A 19' 2" Welded Iron Utility
By William & John Atkin
A Welded Iron Utility Boat
With few exceptions small boats always have been built in this country from wood; wood being a lovely material to work with, plentiful, long lived, strong, and throughly tested for hundreds of years as a boat building material. We all, I think, like the things we are used to. Wood to us boat-minded people symbolizes buoyant little ships that float lighty and bobble gayly in the soft short seas of summer days. Wood is the material that has kept us afloat for many, many generations. We have learned to build beautiful boats from it and have come to love these; learned to love and respect the white cedar, teak, yellow pine, strong white oak, mahogany, fir, butter nut, white pine, and hackmatack from which we build boats. And, withal, have mastered the technique of building with wood. On the other hand there are hordes of newcomers to the pastime of boating who live for the future, and to these metals and plastics are handmaidens that promise something better than the works of yesterday's masters. To these I address Ironsides, a welded galvanized iron utility boat. This late member of MoToR BoatinG's squadron of useful and practical boats has an over all length of 19 feet 2 inches; water line length or 18 feet; breadth, 5 feet 8 inches; and draft, 1 foot 4 inches.

The arrangement plan shows the motor under a housing which extends the full width of the cockpit. Forward of this there is a wide seat having comfortable room for three; a gasoline tank is fitted beneath the seat. Steering is accomplished by a side lever, the throttle and reverse controls being close at hand. The after cockpit contains a wide seat under which there is a locker. It may be well to mention here that the floor timbers, motor beds, motor housing, floor beams, floor boards, cockpit seats, lazy backs, coamings, and sheer moulding will be made from wood.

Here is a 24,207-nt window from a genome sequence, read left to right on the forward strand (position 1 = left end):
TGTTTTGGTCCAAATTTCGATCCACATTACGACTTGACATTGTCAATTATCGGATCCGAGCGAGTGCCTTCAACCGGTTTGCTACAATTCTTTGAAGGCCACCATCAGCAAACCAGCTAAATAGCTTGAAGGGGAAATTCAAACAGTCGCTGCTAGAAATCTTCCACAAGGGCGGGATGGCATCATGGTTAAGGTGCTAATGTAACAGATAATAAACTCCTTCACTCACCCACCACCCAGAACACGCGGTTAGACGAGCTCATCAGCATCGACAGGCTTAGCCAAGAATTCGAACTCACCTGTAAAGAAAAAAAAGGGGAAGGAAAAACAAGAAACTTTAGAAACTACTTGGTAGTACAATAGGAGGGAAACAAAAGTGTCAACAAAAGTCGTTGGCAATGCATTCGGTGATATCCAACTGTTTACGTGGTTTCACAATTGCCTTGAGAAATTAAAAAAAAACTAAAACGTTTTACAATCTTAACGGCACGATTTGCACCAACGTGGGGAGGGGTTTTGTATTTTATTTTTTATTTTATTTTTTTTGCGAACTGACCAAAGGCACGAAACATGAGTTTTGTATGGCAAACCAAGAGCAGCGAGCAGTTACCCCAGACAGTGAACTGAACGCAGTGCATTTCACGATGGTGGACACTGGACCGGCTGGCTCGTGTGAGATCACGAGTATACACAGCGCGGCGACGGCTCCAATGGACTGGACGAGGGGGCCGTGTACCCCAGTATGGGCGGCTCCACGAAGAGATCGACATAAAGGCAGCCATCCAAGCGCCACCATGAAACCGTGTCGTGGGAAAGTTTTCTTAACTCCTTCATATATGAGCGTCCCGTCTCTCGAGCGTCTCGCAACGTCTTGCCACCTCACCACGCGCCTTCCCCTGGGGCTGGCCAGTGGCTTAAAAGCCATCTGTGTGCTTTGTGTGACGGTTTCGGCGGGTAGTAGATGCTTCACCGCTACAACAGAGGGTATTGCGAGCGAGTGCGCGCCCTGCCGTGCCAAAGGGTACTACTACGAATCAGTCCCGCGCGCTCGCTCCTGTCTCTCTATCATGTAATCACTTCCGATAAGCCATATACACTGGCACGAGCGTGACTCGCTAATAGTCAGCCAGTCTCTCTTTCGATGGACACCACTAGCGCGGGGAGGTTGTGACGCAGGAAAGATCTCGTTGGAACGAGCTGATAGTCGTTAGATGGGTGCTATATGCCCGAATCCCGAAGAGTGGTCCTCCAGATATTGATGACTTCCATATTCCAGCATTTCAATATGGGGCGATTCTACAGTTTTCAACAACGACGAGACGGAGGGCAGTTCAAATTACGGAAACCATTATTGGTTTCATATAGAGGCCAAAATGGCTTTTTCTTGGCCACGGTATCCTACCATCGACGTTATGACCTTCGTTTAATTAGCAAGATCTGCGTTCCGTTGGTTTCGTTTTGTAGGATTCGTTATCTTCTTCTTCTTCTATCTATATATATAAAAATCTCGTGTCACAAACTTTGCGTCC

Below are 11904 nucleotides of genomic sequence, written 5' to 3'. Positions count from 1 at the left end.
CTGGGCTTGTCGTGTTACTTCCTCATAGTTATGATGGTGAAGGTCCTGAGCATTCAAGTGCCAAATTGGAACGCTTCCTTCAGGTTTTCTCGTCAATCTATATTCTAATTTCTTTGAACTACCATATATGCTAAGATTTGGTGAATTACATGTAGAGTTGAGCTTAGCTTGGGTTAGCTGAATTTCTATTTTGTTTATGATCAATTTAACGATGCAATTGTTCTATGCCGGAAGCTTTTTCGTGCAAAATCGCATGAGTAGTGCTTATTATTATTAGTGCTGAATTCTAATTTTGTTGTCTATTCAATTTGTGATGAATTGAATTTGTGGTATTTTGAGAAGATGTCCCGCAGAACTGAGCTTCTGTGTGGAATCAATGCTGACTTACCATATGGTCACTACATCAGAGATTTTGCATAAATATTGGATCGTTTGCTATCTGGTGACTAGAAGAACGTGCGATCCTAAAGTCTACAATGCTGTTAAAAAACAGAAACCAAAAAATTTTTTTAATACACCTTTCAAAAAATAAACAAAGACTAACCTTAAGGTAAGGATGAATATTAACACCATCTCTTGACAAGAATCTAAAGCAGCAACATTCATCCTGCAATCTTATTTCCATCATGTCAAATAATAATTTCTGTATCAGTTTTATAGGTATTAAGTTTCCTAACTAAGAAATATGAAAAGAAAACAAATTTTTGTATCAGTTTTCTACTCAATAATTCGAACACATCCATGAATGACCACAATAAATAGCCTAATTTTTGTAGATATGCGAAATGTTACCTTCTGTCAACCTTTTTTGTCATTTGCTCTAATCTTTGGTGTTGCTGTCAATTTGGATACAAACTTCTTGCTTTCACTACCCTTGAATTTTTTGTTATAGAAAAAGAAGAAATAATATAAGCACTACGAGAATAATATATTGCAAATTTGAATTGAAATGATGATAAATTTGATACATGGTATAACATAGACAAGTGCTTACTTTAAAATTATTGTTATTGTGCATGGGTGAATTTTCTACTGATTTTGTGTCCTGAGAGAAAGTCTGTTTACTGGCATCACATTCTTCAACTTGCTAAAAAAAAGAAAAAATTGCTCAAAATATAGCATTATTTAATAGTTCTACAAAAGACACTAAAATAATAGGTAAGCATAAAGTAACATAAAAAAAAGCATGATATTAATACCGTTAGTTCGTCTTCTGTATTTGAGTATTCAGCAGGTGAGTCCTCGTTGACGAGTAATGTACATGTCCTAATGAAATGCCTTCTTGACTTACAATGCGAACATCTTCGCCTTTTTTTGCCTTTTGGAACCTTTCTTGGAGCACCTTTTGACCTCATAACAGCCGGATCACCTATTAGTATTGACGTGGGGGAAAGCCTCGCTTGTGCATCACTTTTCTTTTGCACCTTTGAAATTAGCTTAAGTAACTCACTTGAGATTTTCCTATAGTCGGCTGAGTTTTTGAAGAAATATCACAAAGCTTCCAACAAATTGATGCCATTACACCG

I should use a four cylinder motor having a cylinder displacement of 99 cubic inches; a Universal Flexi-Four is shown on the plans; at 2,200 r.p.m. this motor will develop 26 horse power. The speed of Ironsides with this installation will be 15 miles an hour. There is ample room under the motor housing to fit a starting battery, oil tins, tools, etc.

A small boat built from iron or steel like Ironsides, has these very good features: the hull will cost much less than a wooden hull; it will be stronger than a wooden hull of equal weight; it will stand more hard use than a wooden hull; it will not be eaten by marine borers, nor will it develop any kind of rot; it will not leak if properly built in the first place nor will drying out in the sun and wind open seams and create leaks. A welded iron or steel hull can be built more cheaply than one of wood because there are fewer parts to handle and the skin (plating) is of one texture and comes in large pieces. If you will tabulate the separate pieces that go into a 19-foot long by 5-foot 8 inch wide wooden motor boat like Ironsides they will add up to approximately 3,000 pieces without counting the boat plugs which fill the countersinks over the heads of the fastenings; these plugs will increase the number of separate pieces to something above 4,000. Tabulating the parts for a welded iron or steel hull of the same size it will be learned that fewer than 80 pieces will make up the bill of materials. It must be remembered, though, that these figures concern only the hull and deck with bulkheads, shaft tube, strut, rudder, etc. The interior fittings, motor installation, deck fittings, painting, fuel tanks, etc. will be equal for both kinds of construction.
Plans for Ironsides are $100




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